There have been various stories in the news in the past couple of weeks in Australia about peoples perception of nanoparticles in sunscreen.

To quote from the linked story above:

This week, the Federal Department of Innovation released the results of an online survey which found that one in four people who have heard about nanoparticle sunscreen have decided to avoid using sunscreen altogether.

This statement from the same story is not exactly reassuring:

There is a theory in the laboratory that they could cause harm but these nanoparticles have been in some sunscreens for years and there is no documented harm

So does there exist enough study or research to confirm or deny the health risks associated with the inclusion of nanoparticles in sunscreen?

If research is limited should people be worried enough that they should stop using these types of sunscreens or is this unwarranted?


1 Answer 1


Answer copied in part from: Does sun screen cause cancer?

A critical review of the existing evidence for sun-screens has been published.

  • Burnett, M. E. and Wang, S. Q. (2011), Current sunscreen controversies: a critical review. Photodermatology, Photoimmunology & Photomedicine, 27: 58–67. doi: 10.1111/j.1600-0781.2011.00557.x

They looked at:

  • Whether sunscreens stop skin-cancers.
  • Whether sunscreens hinder the production of Vitamin D.
  • Whether the controversial ingredients were shown to cause harm, specifically:
    • oxybenzone and hormonal homeostasis,
    • retinyl palmitate and cancer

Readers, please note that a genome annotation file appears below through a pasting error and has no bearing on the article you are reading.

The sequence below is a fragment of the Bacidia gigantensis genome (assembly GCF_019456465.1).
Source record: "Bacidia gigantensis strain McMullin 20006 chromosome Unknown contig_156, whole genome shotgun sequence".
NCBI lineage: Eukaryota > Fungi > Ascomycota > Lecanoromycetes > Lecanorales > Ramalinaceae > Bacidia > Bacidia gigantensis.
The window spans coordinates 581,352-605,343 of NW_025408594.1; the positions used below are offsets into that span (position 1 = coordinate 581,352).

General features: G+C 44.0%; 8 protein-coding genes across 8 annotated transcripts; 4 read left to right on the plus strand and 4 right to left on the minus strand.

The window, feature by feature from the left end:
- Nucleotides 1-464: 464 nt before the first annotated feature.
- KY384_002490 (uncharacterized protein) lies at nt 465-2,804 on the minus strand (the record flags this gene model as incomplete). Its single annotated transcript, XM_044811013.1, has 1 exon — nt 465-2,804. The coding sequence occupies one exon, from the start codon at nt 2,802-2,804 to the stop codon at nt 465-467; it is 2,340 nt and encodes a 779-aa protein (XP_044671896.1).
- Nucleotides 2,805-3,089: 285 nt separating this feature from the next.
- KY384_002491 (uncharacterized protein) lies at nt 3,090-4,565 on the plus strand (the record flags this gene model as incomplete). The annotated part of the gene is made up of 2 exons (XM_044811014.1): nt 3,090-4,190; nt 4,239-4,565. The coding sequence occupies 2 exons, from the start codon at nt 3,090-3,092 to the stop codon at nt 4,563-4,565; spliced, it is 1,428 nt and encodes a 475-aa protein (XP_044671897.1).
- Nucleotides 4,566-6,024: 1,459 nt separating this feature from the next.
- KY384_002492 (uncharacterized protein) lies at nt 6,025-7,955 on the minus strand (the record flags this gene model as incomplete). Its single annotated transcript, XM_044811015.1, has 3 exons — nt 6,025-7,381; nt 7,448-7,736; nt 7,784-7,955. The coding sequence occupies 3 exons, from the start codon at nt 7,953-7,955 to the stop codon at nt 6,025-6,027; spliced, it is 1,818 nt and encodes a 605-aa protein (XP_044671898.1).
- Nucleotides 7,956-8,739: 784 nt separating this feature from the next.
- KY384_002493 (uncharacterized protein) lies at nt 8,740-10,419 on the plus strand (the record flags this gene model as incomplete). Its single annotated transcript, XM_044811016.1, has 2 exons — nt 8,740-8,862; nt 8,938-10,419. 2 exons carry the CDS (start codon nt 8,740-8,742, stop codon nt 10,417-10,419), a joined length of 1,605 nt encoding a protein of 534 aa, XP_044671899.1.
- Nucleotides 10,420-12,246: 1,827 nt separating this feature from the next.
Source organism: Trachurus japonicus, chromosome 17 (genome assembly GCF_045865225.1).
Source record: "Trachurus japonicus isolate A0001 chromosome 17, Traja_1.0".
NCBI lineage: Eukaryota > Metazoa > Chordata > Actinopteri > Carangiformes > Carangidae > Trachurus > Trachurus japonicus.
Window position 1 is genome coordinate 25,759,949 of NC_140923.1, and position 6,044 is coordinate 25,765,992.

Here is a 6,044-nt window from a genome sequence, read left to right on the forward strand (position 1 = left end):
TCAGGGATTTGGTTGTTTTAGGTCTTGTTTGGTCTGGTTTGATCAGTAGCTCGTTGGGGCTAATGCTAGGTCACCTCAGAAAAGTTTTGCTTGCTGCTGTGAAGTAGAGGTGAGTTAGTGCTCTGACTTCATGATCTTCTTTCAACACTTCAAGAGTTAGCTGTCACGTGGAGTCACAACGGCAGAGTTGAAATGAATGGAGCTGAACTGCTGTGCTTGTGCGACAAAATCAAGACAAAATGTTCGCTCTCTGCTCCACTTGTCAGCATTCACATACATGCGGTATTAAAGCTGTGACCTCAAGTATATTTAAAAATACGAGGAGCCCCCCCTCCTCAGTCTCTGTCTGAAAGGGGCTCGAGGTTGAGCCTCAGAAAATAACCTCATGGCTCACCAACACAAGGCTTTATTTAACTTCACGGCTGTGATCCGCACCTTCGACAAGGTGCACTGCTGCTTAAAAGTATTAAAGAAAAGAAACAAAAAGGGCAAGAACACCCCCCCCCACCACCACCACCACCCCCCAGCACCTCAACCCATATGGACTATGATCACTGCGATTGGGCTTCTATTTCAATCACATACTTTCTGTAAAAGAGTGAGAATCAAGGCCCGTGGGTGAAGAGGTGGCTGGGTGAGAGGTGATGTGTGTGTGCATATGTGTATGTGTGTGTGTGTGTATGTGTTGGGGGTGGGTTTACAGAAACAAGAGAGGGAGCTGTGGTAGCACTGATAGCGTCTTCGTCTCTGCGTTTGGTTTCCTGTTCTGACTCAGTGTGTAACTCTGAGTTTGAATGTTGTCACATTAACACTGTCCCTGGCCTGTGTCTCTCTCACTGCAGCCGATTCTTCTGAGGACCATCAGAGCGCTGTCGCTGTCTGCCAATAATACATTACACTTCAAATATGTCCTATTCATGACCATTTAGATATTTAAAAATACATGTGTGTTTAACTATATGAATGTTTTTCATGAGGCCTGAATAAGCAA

• nanoparticles of zinc oxide (ZnO) and titanium dioxide (TiO2) and toxicity through the skin.

For this question, only the last issue is relevant.


The nanoparticle debate extends past just sunscreens, into other personal care and cosmetic products. They are widely used and have had a good safety record.

Nonetheless, some studies in rats suggested they may be photogenotoxic.

Considerable data assessing the potential toxicity of these materials in sunscreens has been published to date, and the studies referenced above were performed in controlled environments on healthy, undamaged skin. It has been established that the stratum corneum is an effective barrier preventing the entry of nano-ZnO and -TiO2 into deeper layers of the skin. Nonetheless, it remains to be determined whether a greater degree of penetration occurs through skin that is damaged, diseased or otherwise compromised. At the present time, however, the available data do not provide conclusive evidence demonstrating that damaged skin leads to an increased penetration of nanoparticles.

In summary, if your skin is undamaged, the nanoparticles can't get through. If your skin is damaged, there is no good evidence they get through, but more research is required.

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